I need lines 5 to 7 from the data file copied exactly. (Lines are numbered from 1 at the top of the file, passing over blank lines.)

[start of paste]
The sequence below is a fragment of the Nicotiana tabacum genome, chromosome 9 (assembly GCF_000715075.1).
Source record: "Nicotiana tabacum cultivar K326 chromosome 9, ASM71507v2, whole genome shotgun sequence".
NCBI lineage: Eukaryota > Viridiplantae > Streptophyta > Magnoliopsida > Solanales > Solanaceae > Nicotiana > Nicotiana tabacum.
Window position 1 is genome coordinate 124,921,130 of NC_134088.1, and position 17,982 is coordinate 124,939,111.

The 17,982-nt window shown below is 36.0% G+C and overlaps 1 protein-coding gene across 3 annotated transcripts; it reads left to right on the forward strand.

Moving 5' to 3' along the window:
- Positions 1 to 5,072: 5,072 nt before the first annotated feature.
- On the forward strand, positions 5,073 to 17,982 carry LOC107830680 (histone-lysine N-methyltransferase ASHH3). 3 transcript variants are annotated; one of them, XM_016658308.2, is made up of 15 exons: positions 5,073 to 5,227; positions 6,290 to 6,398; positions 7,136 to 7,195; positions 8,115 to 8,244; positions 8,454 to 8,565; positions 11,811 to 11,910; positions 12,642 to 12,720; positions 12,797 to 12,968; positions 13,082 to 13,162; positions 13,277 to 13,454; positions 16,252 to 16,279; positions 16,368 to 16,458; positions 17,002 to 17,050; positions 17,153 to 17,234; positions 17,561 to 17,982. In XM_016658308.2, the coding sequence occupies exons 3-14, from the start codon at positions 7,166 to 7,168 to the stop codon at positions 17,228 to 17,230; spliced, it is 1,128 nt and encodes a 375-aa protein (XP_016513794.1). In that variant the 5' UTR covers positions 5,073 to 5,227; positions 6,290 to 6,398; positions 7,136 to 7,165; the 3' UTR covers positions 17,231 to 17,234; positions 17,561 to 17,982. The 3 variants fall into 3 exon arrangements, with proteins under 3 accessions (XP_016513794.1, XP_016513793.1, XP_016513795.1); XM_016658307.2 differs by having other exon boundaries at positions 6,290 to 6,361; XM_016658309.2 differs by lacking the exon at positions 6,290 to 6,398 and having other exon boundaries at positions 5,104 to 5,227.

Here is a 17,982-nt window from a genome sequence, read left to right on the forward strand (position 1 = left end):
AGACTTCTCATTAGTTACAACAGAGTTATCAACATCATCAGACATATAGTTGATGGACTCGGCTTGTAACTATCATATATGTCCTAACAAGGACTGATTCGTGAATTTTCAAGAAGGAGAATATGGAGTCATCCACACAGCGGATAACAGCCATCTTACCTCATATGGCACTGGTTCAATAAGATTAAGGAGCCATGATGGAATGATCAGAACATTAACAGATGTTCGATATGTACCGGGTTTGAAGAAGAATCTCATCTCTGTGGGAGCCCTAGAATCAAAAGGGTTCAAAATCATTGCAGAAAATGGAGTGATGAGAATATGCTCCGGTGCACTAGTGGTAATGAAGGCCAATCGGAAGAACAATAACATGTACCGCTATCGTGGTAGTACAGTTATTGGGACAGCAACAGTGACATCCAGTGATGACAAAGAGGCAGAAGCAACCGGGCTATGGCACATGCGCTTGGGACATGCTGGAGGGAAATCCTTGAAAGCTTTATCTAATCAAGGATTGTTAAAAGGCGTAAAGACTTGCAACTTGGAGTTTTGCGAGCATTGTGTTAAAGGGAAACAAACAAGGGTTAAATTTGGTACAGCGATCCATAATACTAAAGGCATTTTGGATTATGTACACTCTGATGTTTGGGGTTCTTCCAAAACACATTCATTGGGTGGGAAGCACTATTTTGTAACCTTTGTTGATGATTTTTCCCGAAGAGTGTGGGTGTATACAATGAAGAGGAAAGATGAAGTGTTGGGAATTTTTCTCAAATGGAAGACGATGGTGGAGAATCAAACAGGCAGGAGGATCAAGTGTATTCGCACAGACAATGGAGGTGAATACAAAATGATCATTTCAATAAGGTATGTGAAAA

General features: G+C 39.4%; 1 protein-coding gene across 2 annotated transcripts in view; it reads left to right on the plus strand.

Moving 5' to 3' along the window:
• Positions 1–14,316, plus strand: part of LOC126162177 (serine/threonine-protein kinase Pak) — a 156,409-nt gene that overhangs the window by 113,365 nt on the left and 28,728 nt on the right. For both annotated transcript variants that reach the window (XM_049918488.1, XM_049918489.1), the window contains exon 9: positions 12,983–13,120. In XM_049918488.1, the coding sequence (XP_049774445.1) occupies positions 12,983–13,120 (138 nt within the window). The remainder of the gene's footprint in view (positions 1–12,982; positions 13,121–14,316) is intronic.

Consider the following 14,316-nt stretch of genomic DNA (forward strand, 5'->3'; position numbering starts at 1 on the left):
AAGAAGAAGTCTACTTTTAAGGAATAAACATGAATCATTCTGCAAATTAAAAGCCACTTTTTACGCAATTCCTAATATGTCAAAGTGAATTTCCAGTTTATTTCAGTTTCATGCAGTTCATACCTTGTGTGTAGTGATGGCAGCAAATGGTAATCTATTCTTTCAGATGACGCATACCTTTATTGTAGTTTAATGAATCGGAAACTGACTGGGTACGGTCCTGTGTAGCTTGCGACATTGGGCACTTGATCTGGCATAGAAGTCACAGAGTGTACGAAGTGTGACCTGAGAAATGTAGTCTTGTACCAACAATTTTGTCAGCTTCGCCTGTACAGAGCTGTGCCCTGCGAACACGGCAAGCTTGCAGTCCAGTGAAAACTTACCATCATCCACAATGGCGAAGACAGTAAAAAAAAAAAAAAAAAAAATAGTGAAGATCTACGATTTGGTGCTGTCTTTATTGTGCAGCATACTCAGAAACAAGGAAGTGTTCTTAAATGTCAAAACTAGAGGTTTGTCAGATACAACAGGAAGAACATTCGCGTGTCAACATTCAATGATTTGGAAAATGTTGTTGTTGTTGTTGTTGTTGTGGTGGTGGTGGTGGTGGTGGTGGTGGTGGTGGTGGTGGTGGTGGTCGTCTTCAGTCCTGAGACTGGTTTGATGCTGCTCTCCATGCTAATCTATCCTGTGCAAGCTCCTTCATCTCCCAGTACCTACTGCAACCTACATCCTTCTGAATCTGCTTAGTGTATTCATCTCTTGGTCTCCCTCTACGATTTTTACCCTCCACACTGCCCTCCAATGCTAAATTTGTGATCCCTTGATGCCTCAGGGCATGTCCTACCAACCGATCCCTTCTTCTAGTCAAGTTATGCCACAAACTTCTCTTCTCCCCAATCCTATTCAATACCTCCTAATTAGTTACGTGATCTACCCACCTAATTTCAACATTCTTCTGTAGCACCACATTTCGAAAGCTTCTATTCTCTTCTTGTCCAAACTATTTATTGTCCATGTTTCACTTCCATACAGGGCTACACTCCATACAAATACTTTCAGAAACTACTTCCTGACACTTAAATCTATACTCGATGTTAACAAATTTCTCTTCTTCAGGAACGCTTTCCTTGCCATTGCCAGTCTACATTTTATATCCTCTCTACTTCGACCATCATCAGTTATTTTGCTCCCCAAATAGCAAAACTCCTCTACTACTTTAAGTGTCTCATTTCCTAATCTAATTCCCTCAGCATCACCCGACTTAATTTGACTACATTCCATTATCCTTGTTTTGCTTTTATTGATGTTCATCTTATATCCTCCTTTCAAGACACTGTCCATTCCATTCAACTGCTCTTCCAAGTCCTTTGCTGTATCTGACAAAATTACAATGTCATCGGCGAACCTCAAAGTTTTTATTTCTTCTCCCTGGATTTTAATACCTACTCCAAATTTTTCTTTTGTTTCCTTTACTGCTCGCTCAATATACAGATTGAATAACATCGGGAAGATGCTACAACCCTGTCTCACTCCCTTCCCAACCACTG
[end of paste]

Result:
The 17,982-nt window shown below is 36.0% G+C and overlaps 1 protein-coding gene across 3 annotated transcripts; it reads left to right on the forward strand.

Moving 5' to 3' along the window:
- Positions 1 to 5,072: 5,072 nt before the first annotated feature.